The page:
Travel Story: Dr Jimmy Breen

Screen Shot 2017-10-25 at 15.36.29Dr Jimmy Breen from the Robinson Research Institute’s Bioinformatics Core Facility attended BioC2017 and the Bioconductor Developer Day in Boston, USA and the Human Placenta Project Meeting at the USA National Institute of Health Headquarters in Bethesda, Maryland in July.

Jimmy presented his work, msgbsR: an R package for analysing methylation-sensitive genotyping-by-sequencing data at BioC2017.

This is what Jimmy had to say about his experience in the USA.

What was a highlight of the conference?
The four keynote presentations on the topic of single-cell transcriptomics and distinguishing the profile of specific cell-types through hierarchical clustering of single-cell data from major presenters Elham Azizi (Memorial Sloan Kettering, New York), Davis McCarthy (EMBL EBI, Cambridge, UK), Christina Kendziorski (University of Wisconsin) and Rahul Satija (New York Genome Center, NYU).

Did you meet any researchers or collaborators of significance?
I met a number of quality researchers on this trip, especially in the area of placental biology. I did discuss Bioinformatics and statistical applications in placental research with Assistant Professor Marina Sirota from the University of California San Francisco, and discussed possible collaborations. Additionally, I met with Epigenomics and single-cell transcriptomics package developers such as Peter Hickey (Johns Hopkins University) and Davis McCarthy from EMBL EBI, UK.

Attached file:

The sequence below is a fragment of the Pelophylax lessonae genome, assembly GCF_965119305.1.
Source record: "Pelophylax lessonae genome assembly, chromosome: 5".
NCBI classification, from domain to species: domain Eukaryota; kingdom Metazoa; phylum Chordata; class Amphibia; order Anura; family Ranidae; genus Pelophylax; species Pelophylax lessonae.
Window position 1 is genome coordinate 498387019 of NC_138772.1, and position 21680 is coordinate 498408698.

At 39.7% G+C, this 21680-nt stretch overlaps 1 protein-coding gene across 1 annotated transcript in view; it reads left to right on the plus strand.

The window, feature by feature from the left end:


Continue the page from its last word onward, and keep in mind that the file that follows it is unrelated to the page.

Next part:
How will the experience support you and your research going forward?
This travel grant helped my research by allowing me to engage with two communities (Placental Biology & Bioconductor) which I have not had much experience with previously. This has enabled me to form relationships with researchers in both areas and specifically help the Bioinformatics core-facility at the RRI to develop additional computational packages for genomics research.

What was the most exciting thing you learned/experienced at the Conference?
The new statistical approaches to analyse “big data” was incredible valuable. For example, with new HDF5 array types within R, I am now able to analyse a whole transcriptomics project without using high-performance computing. This enables students and senior Bioinformaticians at the Bioinformatics Hub and RRI to complete projects on their laptop using RStudio.

What was the most interesting or unexpected moment of your travel?
I had never travelled to the Deep South or the north east of the USA, and I found the people to be warm and positive in both places. The food was amazing, and I was very impressed by the level of research that was happening in Boston. This city lives and breathes genomic research.


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